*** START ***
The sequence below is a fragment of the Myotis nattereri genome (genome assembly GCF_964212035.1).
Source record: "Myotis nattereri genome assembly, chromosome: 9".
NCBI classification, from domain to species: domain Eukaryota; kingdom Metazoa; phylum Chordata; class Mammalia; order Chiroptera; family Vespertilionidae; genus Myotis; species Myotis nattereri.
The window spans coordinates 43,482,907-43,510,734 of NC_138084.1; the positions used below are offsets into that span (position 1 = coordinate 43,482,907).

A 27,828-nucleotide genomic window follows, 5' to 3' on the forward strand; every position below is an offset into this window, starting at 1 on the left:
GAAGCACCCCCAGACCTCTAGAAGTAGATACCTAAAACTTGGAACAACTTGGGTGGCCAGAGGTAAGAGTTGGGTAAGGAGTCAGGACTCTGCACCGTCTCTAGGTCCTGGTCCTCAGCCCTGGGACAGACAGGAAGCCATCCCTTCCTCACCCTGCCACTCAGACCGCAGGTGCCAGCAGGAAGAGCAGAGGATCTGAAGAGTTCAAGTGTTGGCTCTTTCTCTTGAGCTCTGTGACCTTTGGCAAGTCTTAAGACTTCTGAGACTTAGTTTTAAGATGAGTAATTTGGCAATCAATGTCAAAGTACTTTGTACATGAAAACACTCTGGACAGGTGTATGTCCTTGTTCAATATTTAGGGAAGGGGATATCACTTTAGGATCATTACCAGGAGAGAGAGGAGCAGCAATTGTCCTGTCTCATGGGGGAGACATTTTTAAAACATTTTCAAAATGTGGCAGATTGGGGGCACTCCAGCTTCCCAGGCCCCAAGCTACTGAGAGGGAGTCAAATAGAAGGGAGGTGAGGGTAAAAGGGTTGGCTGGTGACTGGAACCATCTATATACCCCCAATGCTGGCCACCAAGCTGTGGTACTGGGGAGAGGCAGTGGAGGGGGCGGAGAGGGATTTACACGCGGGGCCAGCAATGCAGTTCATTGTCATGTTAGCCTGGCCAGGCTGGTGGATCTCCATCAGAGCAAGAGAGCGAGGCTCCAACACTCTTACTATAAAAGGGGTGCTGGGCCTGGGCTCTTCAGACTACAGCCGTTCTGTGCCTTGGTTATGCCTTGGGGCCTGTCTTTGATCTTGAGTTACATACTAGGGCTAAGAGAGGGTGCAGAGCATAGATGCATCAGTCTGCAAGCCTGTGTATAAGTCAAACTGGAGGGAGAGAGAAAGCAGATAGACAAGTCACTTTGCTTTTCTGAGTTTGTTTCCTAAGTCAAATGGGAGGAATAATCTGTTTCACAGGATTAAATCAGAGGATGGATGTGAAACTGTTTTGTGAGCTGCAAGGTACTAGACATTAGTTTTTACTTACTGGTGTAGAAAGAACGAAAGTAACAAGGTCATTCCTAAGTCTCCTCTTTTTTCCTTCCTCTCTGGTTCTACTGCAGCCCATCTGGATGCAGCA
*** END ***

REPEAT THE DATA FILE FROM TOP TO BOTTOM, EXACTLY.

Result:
The sequence below is a fragment of the Myotis nattereri genome (genome assembly GCF_964212035.1).
Source record: "Myotis nattereri genome assembly, chromosome: 9".
NCBI classification, from domain to species: domain Eukaryota; kingdom Metazoa; phylum Chordata; class Mammalia; order Chiroptera; family Vespertilionidae; genus Myotis; species Myotis nattereri.
The window spans coordinates 43,482,907-43,510,734 of NC_138084.1; the positions used below are offsets into that span (position 1 = coordinate 43,482,907).

A 27,828-nucleotide genomic window follows, 5' to 3' on the forward strand; every position below is an offset into this window, starting at 1 on the left:
GAAGCACCCCCAGACCTCTAGAAGTAGATACCTAAAACTTGGAACAACTTGGGTGGCCAGAGGTAAGAGTTGGGTAAGGAGTCAGGACTCTGCACCGTCTCTAGGTCCTGGTCCTCAGCCCTGGGACAGACAGGAAGCCATCCCTTCCTCACCCTGCCACTCAGACCGCAGGTGCCAGCAGGAAGAGCAGAGGATCTGAAGAGTTCAAGTGTTGGCTCTTTCTCTTGAGCTCTGTGACCTTTGGCAAGTCTTAAGACTTCTGAGACTTAGTTTTAAGATGAGTAATTTGGCAATCAATGTCAAAGTACTTTGTACATGAAAACACTCTGGACAGGTGTATGTCCTTGTTCAATATTTAGGGAAGGGGATATCACTTTAGGATCATTACCAGGAGAGAGAGGAGCAGCAATTGTCCTGTCTCATGGGGGAGACATTTTTAAAACATTTTCAAAATGTGGCAGATTGGGGGCACTCCAGCTTCCCAGGCCCCAAGCTACTGAGAGGGAGTCAAATAGAAGGGAGGTGAGGGTAAAAGGGTTGGCTGGTGACTGGAACCATCTATATACCCCCAATGCTGGCCACCAAGCTGTGGTACTGGGGAGAGGCAGTGGAGGGGGCGGAGAGGGATTTACACGCGGGGCCAGCAATGCAGTTCATTGTCATGTTAGCCTGGCCAGGCTGGTGGATCTCCATCAGAGCAAGAGAGCGAGGCTCCAACACTCTTACTATAAAAGGGGTGCTGGGCCTGGGCTCTTCAGACTACAGCCGTTCTGTGCCTTGGTTATGCCTTGGGGCCTGTCTTTGATCTTGAGTTACATACTAGGGCTAAGAGAGGGTGCAGAGCATAGATGCATCAGTCTGCAAGCCTGTGTATAAGTCAAACTGGAGGGAGAGAGAAAGCAGATAGACAAGTCACTTTGCTTTTCTGAGTTTGTTTCCTAAGTCAAATGGGAGGAATAATCTGTTTCACAGGATTAAATCAGAGGATGGATGTGAAACTGTTTTGTGAGCTGCAAGGTACTAGACATTAGTTTTTACTTACTGGTGTAGAAAGAACGAAAGTAACAAGGTCATTCCTAAGTCTCCTCTTTTTTCCTTCCTCTCTGGTTCTACTGCAGCCCATCTGGATGCAGCA